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Graduation Speaker: Adam Kingman, Alum

Submitted on June 26, 2022 - 1:52pm
Adam Kingman in a shop, wearing a camouflage button-up shirt with a denim apron
Adam Kingman; photo by Evans Vestal Ward

Adam Kingman received his Bachelor of Design degree in Industrial Design in 2014. He won the third season of Making It, a television competition, in 2021. The College of Arts & Sciences published a story about his win in early 2022.

The School invited Kingman to speak at our Graduation Celebration in June 2022. Below is an outline of his presentation.


My name is Adam Kingman.

Being at UW was one of the most creative seasons in my life. I graduated from the design program in 2014, and, over the past eight years, my creativity has experienced many highs and many lows. So, this morning I’d like to share a few suggestions to keep your mind, your ideas, and your creativity in check.

Adam’s Ten Tips for Tomorrow (because today you can rest / party).

No. 1: keep a journal.

  • And write it in every day.
  • Journaling is kind of like blowing your nose. you don’t know what’s going to come out.
  • You can include sketches, doodles, ideas, dreams.
  • Putting pen to paper allows your thoughts to get out of your head.
  • Write down everything you know to figure out what you don’t.
  • Give it a try even if you don’t think you can write or draw.

No. 2: make checklists.

  • They keep you on track.
  • They keep you focused.
  • If you aim at nothing, you hit nothing.
  • Be mindful and always be thinking about how to allocate your energy.

No. 3: stay curious & ask questions.

  • “Everyone you will ever meet knows something you don’t.” — Bill Nye
  • Everyone is an expert in something.

No. 4: put yourself (and your ideas) out there.

  • I’ve never gotten a job I’ve applied for. Everything has always been word of mouth.
  • You have nothing to lose.
  • Instagram / TikTok / social media, sure! But don’t be afraid to go analog.
  • My favorite projects are the ones no one asked me to do. They were the ones where I finally gave in and gave myself permission to go for it.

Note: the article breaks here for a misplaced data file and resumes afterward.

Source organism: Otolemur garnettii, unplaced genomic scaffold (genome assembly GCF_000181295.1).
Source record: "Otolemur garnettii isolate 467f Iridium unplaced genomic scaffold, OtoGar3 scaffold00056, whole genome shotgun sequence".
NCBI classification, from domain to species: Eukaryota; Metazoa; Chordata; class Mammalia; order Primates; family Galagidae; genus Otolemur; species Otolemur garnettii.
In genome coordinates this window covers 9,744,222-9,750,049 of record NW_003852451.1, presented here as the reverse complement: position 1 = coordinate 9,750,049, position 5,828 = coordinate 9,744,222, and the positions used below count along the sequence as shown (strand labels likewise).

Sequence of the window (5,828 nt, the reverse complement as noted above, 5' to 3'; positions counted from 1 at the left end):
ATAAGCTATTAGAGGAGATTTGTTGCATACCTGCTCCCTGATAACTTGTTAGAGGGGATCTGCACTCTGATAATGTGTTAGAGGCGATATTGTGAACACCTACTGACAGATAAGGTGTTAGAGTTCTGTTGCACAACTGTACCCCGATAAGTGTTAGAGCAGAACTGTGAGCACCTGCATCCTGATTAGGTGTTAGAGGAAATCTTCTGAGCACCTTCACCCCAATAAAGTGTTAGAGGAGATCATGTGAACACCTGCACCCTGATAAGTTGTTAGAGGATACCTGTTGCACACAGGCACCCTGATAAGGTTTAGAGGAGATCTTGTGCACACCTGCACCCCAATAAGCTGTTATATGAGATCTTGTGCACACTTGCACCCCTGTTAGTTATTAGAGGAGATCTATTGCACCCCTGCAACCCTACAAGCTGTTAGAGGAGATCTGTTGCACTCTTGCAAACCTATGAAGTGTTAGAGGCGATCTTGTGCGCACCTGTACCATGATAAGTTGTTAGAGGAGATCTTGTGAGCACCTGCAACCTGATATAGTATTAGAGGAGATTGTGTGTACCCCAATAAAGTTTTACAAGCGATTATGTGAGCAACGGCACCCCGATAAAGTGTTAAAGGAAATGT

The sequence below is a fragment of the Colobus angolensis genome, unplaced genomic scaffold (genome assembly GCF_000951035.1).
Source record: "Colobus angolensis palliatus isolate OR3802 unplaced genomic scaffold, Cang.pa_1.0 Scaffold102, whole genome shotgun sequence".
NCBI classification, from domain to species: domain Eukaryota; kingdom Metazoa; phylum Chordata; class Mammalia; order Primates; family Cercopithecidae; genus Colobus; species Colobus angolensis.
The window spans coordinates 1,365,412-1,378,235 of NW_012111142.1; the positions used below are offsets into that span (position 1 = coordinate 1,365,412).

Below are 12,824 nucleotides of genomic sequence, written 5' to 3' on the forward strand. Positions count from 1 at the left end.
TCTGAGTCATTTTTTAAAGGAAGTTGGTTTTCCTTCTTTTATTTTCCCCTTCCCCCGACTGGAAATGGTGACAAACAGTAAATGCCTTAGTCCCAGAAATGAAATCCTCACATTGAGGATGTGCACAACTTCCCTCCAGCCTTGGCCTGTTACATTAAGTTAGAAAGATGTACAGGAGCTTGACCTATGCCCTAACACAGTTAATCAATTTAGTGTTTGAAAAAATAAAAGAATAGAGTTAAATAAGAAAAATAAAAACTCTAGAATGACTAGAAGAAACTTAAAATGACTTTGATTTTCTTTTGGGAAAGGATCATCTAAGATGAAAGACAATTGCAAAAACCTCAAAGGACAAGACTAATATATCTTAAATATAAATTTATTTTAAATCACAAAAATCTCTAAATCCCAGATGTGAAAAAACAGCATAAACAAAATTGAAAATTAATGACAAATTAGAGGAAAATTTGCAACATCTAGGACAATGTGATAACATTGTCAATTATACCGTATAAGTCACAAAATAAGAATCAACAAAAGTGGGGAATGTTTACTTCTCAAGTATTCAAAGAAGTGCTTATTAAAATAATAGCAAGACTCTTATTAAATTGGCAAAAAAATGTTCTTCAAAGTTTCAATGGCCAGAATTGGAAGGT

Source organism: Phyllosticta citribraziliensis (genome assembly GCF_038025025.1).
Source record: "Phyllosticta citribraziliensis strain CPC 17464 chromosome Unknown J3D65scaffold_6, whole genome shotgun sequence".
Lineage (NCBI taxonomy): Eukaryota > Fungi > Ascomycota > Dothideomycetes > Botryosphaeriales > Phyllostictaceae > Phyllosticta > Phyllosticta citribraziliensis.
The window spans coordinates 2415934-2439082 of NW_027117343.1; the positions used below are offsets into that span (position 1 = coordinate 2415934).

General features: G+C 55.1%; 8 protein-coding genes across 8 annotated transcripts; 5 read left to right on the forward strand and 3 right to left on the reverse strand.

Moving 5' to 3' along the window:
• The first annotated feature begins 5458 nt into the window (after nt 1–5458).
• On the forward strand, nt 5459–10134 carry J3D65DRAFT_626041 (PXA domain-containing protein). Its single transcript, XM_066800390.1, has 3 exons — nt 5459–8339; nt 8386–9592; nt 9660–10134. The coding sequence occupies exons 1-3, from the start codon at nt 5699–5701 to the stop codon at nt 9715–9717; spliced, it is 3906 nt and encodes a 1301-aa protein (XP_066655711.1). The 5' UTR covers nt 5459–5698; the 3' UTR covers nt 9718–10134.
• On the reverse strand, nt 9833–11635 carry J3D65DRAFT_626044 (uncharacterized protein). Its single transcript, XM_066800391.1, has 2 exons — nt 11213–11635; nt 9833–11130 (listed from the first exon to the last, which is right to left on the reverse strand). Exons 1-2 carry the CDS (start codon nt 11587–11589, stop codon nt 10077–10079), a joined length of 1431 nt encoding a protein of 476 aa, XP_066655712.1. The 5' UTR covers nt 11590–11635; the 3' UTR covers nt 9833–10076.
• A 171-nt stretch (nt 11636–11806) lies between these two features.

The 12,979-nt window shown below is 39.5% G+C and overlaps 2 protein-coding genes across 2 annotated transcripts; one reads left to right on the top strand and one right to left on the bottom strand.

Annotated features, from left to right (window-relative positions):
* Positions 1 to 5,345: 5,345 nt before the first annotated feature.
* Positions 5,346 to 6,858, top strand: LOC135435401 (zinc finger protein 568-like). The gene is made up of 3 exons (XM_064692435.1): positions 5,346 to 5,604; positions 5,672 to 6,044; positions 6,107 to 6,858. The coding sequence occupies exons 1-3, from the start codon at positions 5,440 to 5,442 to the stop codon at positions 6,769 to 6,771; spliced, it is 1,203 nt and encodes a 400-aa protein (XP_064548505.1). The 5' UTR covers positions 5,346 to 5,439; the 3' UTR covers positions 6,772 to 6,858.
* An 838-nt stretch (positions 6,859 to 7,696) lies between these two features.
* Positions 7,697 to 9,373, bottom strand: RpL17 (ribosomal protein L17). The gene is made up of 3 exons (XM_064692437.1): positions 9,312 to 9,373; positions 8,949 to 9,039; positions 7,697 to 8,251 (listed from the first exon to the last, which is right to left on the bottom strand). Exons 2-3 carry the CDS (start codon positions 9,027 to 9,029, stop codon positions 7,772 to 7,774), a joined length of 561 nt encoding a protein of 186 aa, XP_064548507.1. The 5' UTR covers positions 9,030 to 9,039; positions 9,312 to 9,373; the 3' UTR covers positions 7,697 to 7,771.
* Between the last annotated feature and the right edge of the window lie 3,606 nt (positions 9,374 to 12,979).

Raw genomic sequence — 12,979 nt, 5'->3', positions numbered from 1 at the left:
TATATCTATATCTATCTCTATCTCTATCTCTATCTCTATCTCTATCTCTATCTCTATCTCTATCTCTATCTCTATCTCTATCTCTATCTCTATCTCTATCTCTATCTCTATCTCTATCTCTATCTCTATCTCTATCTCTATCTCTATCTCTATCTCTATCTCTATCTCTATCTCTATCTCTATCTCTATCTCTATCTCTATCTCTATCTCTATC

No. 5: learn to say no, set boundaries, protect your time; all of which means invest in yourself.

  • We spend so much of our time working on other people’s projects, ideas, and dreams.
  • I found myself in my career spread WAY too thin. I’m a people pleaser.
  • Be sure to save a little bit of time for your own dreams, your own growth, your own progression.
  • Saying yes too often sacrifices your work, and you find yourself asking, “Wait why am I doing this? I’ve totally lost sight if what I love.”

No. 6: have a (super-secret) side hustle.

  • Because of school and work and social media, it often feels like everything we make needs to be showcased.
  • Free yourself from the pressure to perform.
  • Work on something where no one can tell you what to do, what it is, or what it is not.
  • Do it just for you. Make a moniker even.
  • You’ll remind yourself how wildly brilliant you are.

No. 7: don’t wait for the perfect wave.

  • Something is always better than nothing.
  • I’m a perfectionist. I’d sit on so many ideas for most of my life, so I keep kicking myself saying, “just go for it!”

No. 8: fail often; success is built on mistakes.

  • Cry 30.
  • We learn, we keep going.
  • There’s no crying in baseball, but there might be a little bit of crying in design, and that’s okay.
  • What doesn’t kill you makes you stronger.
  • We all make mistakes.

No. 9: have fun & enjoy the process (process is greater than perception).

  • You must love the process.
  • If you can’t wait until it’s over, you’re doing the wrong thing.
  • If you want to be a writer but don’t like writing, somethings off.
  • It’s the small steps you love doing that build the things you’re most proud of.
  • Passion is contagious. If you do what you love, people will notice, and they will cheer you on.

No. 10: pull (inspo) from your past.

  • Making it: I was on this TV show. Some of you have seen it. If you haven’t, it’s on Hulu.
  • So many of those crafts I made back at UW, just playing around at my desk in the studio.
  • It turns out that people really liked them. They loved the things I made when I was just playing, having a good time, in my element, in my flow state.

So graduates, no matter where life takes you, what challenge you find yourself facing — big or small — look back to your time here at UW, and you just might find exactly what you need.

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